Let’s move to

King’s Lynn, Nor­folk

The Guardian - Weekend - - Front | Contents -

What’s go­ing for it? Amaz­ing, the ef­fect of geog­ra­phy. Were King’s Lynn any­where else in the coun­try but squelched into the re­moter end of the Fens, it would be over­run with tourists. They’d be there get­ting selfies next to some 18th-cen­tury town­houses or cutiepie half-tim­bered cot­tages they’d seen in the lat­est Sun­day night cos­tume drama. Bistros and ar­ti­san cof­fee houses would be flush. Var­i­ous branches of Ed­in­burgh Woollen Mills would have opened. But it is not. It is squelched into the re­moter end of the Fens. The wealth of the north Nor­folk coast is tan­ta­lis­ingly near, but not quite near enough. That rel­a­tive re­mote­ness today (I mean, it’s only just over an hour to Cam­bridge, so it’s hardly Siberia, is it?) has bred an in­de­pen­dent spirit: there’s some great lo­cal cul­ture be­hind those ped­i­mented por­ti­coes, and a fair bit of money has been spent on spruc­ing up the place. Geog­ra­phy favoured King’s Lynn hun­dreds of years ago, be­fore trade shifted to the At­lantic. That’s why it’s so beau­ti­ful today, all cob­bles, al­leys and ware­houses. King’s Lynn was once the big­gest port in the coun­try, and its mer­chants flashed their cash on those 18th-cen­tury town­houses. Maybe for­tune will smile on it again some day.

The case against The poor place has been scan­dalously knocked about in decades past, to make room for car parks and dual car­riage­ways, mean­ing that today it’s a slightly sur­real mish­mash of 18th-cen­tury al­leys and re­tail parks.

Well con­nected? Trains: to Cam­bridge (52 min­utes) and London (one hour 50 min­utes). Driv­ing: 30 min­utes to the sea­side at Hun­stan­ton, 50 min­utes to Peter­bor­ough and the A1, 70 min­utes to Nor­wich and 75 to Cam­bridge.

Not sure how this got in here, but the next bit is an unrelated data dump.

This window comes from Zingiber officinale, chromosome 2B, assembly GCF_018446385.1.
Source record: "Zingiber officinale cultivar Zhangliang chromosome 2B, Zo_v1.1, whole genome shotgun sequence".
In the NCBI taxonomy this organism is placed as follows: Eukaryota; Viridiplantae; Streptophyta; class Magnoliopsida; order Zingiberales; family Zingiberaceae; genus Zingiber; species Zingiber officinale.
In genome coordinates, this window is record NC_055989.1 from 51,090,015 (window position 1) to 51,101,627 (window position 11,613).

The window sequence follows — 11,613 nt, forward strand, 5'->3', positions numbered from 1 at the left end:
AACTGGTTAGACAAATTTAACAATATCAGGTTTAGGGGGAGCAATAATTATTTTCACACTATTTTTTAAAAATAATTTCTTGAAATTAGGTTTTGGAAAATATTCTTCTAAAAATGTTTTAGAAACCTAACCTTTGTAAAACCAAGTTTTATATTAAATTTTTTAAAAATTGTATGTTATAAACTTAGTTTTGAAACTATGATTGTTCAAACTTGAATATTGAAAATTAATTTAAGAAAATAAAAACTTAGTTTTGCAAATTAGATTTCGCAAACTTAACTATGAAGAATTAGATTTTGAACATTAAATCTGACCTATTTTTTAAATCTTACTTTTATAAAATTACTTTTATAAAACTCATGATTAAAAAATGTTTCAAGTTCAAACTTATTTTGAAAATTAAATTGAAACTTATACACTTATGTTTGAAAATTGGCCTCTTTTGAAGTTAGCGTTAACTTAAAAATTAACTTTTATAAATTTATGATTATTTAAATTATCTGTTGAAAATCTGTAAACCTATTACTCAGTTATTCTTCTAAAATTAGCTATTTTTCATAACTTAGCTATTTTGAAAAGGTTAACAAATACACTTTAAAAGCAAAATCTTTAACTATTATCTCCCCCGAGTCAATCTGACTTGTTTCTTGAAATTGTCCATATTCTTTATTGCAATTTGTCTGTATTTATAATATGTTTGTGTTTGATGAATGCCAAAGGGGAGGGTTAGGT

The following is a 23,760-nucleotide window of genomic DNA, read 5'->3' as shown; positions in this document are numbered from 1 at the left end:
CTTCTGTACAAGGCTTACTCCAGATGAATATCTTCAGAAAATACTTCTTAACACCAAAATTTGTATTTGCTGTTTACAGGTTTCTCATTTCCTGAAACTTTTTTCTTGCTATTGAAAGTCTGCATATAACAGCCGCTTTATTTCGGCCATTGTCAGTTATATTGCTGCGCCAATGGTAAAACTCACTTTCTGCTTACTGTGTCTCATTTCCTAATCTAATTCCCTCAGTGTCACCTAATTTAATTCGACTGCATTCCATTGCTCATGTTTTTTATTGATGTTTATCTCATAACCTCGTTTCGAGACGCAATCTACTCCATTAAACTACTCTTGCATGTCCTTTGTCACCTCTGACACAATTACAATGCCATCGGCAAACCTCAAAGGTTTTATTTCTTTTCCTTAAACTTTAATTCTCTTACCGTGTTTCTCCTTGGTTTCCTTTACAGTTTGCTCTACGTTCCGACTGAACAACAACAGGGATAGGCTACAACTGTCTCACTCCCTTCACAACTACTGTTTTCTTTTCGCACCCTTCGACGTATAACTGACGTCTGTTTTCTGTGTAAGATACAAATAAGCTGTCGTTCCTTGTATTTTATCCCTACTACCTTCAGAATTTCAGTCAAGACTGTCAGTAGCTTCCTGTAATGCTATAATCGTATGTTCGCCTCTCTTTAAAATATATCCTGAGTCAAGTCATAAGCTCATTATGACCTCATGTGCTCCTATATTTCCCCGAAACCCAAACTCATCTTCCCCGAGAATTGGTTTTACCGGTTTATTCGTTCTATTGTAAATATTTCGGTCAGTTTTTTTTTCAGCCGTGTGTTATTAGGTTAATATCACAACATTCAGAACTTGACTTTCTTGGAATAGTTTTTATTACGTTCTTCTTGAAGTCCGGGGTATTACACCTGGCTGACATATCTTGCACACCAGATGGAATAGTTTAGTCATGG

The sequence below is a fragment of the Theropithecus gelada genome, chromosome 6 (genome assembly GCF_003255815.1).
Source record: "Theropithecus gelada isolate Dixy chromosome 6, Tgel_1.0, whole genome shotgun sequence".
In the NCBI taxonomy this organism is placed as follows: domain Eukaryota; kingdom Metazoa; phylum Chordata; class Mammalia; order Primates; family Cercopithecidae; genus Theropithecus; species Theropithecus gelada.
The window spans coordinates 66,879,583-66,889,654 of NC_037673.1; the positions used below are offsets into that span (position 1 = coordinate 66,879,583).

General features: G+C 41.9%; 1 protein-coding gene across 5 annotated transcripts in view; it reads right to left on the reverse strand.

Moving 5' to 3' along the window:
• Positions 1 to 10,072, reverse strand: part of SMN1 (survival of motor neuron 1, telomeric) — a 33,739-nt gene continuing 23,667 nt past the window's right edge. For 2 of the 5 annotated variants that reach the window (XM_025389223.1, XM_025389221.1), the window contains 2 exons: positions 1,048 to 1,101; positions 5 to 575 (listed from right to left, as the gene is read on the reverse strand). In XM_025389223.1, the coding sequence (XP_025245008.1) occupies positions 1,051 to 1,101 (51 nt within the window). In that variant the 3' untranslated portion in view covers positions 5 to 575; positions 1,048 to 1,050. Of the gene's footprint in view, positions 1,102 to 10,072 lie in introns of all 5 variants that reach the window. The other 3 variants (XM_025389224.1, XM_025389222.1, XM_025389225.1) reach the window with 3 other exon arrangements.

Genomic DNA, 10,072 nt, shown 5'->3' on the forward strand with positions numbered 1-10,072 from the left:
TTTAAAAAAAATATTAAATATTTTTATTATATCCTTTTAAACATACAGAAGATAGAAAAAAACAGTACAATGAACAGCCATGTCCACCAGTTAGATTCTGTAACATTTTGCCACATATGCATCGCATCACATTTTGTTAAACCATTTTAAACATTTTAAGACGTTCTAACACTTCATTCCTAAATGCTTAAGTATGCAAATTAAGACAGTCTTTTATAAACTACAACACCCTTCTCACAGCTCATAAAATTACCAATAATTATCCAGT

Schools Pri­maries: while many are “good”, East­gate is “out­stand­ing”, Of­sted says. No reports yet for North Woot­ton, Ref­fley and Gay­wood. Sec­on­daries: Spring­wood High is “good”. No re­port yet, ei­ther, for Fen Rivers Academy.

Hang out at… Mar­ket Bistro on Mar­ket Place is fabbo, as is Mar­riott’s Ware­house.

Where to buy The old town is a knock­out. From the brick Ge­or­gian town­houses lin­ing London Road right up to the stun­ning King Street, you won’t want for pretty amaz­ing pe­riod prop­erty from the 15th cen­tury on­wards. Nice nook of cot­tages, too, around Friar’s Street. Good sub­ur­ban de­tacheds in Gay­wood, on and off Gay­ton Road; and in South Woot­ton. Large de­tacheds and town­houses, £400,000-£650,000. De­tacheds and smaller town­houses, £200,000-£400,000. Semi-de­tacheds, £115,000-£300,000. Ter­races and cot­tages, £90,000-£250,000. Flats, £60,000-£250,000. Rentals: a one-bed­room flat, £380-£600pcm; a three-bed­room house, £550-£900pcm.

Bar­gain of the week It’s £750,000, yes, but look at what you get for that: a re­mark­able eightbed­roomed Vic­to­rian villa; with sower­bys.com.

Tom Dy­ck­hoff

Do you live in Clitheroe and the Rib­ble Val­ley? Do you have a favourite haunt or pet hate? If so, email [email protected]­guardian.com by next Tuesday.

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